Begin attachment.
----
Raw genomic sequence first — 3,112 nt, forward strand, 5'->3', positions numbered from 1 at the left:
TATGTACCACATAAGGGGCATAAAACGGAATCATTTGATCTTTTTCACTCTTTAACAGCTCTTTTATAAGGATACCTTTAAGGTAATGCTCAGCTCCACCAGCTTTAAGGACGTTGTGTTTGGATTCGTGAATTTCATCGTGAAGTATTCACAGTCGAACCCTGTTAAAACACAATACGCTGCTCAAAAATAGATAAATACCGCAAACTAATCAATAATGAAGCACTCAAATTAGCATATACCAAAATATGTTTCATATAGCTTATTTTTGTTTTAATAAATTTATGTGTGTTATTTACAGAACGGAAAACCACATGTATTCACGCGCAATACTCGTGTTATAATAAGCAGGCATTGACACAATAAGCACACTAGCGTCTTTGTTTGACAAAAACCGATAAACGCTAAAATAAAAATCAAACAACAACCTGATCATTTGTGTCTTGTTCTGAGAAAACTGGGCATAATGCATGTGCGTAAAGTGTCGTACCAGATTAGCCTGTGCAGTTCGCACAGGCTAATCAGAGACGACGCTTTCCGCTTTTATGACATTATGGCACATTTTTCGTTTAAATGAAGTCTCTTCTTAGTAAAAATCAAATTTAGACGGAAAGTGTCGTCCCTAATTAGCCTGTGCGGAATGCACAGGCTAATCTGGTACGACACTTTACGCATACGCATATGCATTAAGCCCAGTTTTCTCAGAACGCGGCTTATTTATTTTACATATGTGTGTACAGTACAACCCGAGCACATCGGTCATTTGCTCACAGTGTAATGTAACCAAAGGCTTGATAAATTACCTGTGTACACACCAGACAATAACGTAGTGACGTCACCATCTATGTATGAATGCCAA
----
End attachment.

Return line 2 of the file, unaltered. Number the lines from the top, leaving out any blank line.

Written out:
TATGTACCACATAAGGGGCATAAAACGGAATCATTTGATCTTTTTCACTCTTTAACAGCTCTTTTATAAGGATACCTTTAAGGTAATGCTCAGCTCCACCAGCTTTAAGGACGTTGTGTTTGGATTCGTGAATTTCATCGTGAAGTATTCACAGTCGAACCCTGTTAAAACACAATACGCTGCTCAAAAATAGATAAATACCGCAAACTAATCAATAATGAAGCACTCAAATTAGCATATACCAAAATATGTTTCATATAGCTTATTTTTGTTTTAATAAATTTATGTGTGTTATTTACAGAACGGAAAACCACATGTATTCACGCGCAATACTCGTGTTATAATAAGCAGGCATTGACACAATAAGCACACTAGCGTCTTTGTTTGACAAAAACCGATAAACGCTAAAATAAAAATCAAACAACAACCTGATCATTTGTGTCTTGTTCTGAGAAAACTGGGCATAATGCATGTGCGTAAAGTGTCGTACCAGATTAGCCTGTGCAGTTCGCACAGGCTAATCAGAGACGACGCTTTCCGCTTTTATGACATTATGGCACATTTTTCGTTTAAATGAAGTCTCTTCTTAGTAAAAATCAAATTTAGACGGAAAGTGTCGTCCCTAATTAGCCTGTGCGGAATGCACAGGCTAATCTGGTACGACACTTTACGCATACGCATATGCATTAAGCCCAGTTTTCTCAGAACGCGGCTTATTTATTTTACATATGTGTGTACAGTACAACCCGAGCACATCGGTCATTTGCTCACAGTGTAATGTAACCAAAGGCTTGATAAATTACCTGTGTACACACCAGACAATAACGTAGTGACGTCACCATCTATGTATGAATGCCAA